The Art of Intimacy
Swaroops’ Custom Course
- Intimacy is the Sweet Spot Between Merging and Separateness
- Everything and Everyone is Always Interconnected
- Vulnerability is Key to Erotic Relating
- The Art of Savoring
- Introducing Desire
- Desire Guides the Way
- Move From Turn-On, Not Obligation
- The Body Has Its Own Intelligence and Sentience
- Eros Teaches Through Experience, Not Renunciation, Though That Could Also Be an Experience
- The Importance of Speaking the Truth
- We Offer Our Truest and Deepest Best By Telling the Truth Even When It’s Confronting
- Eros Gives Us Access to Intuition
We Offer Our Truest and Deepest Best By Telling the Truth Even When It’s Confronting
“The truth will set you free, but first it will piss you off.”
The spot is a moving target. It is dynamic, but it is definite. More definite than we are comfortable with. The spot is the point of highest sensation. It is unprocessed. True sensation in a control-based world feels inappropriate. We need to be honest to get there, with ourselves and with others. It is like opening a hand that has been clenched tight forever. It hurts at first and there is great resistance. But we have to learn to open it in order to reveal the truth. Eros demands this from us – the spot where we realize our truest, deepest best.
Until we find this spot and live from it, there will always be a sense of something being off, a resistance, a hardness, a dull quality to the light. Until we find this spot, we will experience “dis-ease” and “dis-content.” When we find it, we will be the flow of life itself.
- It is a naked and exposed feeling being on the spot and honest
- Finding the spot in connection is difficult because it’s such a moving target, it’s so dynamic
- Off the spot with someone will have an “off” feeling to it even if you’re engaging in exciting adventures together or everything looks right from the outside
- Taking good care of a relationship doesn’t mean coddling the other person’s feelings; sometimes honesty can hurt, but it’s important to keep the relationship on the spot
- Saying uncomfortable truths in connection with others is what reveals our deepest care and love, because we wouldn’t bother to say truths if we didn’t care about the health of the relationship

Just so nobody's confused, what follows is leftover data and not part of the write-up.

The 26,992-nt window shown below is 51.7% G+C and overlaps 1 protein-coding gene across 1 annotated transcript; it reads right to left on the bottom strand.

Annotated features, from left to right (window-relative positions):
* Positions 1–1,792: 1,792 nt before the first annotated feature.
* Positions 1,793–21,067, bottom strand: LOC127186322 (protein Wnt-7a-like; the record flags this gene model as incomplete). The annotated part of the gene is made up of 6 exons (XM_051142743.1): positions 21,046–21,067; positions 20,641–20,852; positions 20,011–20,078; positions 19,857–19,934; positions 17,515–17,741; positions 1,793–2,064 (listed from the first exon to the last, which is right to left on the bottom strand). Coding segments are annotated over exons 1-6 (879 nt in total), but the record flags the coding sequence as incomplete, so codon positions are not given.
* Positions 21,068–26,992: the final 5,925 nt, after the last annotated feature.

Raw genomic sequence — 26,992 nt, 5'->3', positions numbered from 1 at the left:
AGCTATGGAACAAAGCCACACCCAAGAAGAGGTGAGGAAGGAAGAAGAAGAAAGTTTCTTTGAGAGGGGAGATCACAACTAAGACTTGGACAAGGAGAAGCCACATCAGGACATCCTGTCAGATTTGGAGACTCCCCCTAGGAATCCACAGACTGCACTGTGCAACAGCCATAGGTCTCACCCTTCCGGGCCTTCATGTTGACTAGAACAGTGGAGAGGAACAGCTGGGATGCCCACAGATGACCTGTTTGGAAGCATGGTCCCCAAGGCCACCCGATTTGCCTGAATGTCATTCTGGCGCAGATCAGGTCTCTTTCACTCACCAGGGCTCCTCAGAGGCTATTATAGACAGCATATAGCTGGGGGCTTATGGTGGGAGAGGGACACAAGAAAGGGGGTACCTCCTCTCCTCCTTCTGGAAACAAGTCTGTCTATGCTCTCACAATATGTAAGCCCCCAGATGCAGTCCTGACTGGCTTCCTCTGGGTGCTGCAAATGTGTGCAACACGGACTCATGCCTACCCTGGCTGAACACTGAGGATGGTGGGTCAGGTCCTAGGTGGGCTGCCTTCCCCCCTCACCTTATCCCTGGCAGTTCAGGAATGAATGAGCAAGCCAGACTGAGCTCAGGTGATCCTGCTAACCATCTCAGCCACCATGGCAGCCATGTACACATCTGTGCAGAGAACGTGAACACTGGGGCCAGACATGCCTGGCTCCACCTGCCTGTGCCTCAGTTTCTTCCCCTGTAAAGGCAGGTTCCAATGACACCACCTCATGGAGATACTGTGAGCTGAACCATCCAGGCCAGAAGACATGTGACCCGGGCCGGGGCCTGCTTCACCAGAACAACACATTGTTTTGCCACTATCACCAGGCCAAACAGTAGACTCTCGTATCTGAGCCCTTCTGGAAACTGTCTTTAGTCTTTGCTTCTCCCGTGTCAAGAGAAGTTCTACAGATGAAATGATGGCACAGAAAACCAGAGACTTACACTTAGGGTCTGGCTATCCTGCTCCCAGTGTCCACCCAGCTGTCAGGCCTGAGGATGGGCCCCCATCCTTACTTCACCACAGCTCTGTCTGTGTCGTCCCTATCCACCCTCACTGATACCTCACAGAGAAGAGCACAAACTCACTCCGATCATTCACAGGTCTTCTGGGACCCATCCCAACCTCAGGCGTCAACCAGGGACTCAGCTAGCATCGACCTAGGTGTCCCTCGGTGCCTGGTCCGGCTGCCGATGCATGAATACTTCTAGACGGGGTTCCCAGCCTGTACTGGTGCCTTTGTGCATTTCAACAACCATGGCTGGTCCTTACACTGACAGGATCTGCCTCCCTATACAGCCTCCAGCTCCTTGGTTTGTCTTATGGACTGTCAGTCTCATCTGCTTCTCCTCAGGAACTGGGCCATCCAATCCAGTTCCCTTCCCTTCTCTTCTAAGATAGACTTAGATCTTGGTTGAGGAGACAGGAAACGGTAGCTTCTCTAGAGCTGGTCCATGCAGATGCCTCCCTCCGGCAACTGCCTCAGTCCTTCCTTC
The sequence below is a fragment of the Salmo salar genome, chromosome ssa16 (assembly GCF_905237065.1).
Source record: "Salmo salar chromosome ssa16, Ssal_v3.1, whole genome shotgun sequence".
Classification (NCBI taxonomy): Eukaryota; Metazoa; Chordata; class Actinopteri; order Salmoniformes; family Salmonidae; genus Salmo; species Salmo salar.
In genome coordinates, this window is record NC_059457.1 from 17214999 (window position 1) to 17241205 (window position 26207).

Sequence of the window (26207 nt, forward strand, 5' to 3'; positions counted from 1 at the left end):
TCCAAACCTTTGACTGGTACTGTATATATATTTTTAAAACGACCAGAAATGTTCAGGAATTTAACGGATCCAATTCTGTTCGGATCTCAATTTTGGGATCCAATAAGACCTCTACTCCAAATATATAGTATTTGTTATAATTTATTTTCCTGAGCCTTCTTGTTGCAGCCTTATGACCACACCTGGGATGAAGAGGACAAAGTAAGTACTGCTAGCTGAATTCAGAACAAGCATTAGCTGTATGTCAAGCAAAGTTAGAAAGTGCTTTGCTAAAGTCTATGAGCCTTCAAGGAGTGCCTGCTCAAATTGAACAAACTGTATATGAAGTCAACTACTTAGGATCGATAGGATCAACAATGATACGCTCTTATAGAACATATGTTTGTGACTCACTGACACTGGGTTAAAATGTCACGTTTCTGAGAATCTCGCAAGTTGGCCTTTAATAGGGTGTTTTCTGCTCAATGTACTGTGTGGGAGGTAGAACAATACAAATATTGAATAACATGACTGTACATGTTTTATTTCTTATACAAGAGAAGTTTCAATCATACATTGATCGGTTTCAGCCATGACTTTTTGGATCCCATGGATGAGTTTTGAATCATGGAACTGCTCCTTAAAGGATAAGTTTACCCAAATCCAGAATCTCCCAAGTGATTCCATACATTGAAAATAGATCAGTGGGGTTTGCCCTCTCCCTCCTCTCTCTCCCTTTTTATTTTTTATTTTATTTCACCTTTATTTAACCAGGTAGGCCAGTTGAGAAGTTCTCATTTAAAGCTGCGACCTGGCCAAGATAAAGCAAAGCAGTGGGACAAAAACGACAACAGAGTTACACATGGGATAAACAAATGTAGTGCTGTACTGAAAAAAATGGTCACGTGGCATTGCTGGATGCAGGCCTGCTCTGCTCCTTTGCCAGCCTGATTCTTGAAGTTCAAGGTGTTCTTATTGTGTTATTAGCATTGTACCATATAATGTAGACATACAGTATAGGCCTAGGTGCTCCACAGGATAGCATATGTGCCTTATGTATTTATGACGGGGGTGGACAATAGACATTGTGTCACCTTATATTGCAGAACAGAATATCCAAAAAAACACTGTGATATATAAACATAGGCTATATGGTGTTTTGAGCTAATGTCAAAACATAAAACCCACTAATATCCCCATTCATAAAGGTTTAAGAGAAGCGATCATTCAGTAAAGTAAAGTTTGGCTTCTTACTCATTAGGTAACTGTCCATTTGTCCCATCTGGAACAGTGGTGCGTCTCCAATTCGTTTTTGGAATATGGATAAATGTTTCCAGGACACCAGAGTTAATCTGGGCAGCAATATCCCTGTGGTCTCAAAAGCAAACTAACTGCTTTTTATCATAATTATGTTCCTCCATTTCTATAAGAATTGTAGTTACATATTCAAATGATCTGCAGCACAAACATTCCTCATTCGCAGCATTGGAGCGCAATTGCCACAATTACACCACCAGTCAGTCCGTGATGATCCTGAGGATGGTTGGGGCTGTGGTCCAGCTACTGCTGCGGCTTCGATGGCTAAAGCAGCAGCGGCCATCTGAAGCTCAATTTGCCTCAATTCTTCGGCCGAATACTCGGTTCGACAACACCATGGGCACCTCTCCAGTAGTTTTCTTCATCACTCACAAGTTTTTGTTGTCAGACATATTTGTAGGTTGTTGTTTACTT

Reading – Our Truest and Deepest Best
To be right on the spot is uncomfortably naked; however, the feeling of not being on the spot, even if it seems incredible, amazing, and exciting, always has a subtle “off-ness”. There is something that is off about the moment, and we cannot sink in, let go and relax.
There are two ways to respond to this discomfort. The first is to rationalize and justify why we have ended the search for the spot, demonize the search, and then look to the material world to supply what is missing when we are off the spot.
The other is to relentlessly and faithfully search for the spot. To be willing to say no to all of the possible not-quite-it alternatives. To go through iteration after iteration, wading through tumescence until we finally find it.
To find the spot in connection with another is even more difficult. It is a moving target. It is dynamic, but it is definite. More definite than we are comfortable with. The spot is the point of highest sensation. It is unprocessed. True sensation in a control-based world invariably feels inappropriate. It is not about taking care of our or another person’s feelings, it is about taking care of feelings. It is about digging down into the Erotic — the ground of being from which everything springs.
Speaking truth is invariably painful, because in order to get there we must move through any untruth in our soul. We need to be honest to get there. It is like opening a hand that has been clenched tight forever. It hurts at first. But we have to learn to open it in order to reveal the truth. Eros demands this from us – the spot where we realize our truest, deepest best.
Meditation – Locating your truest and deepest best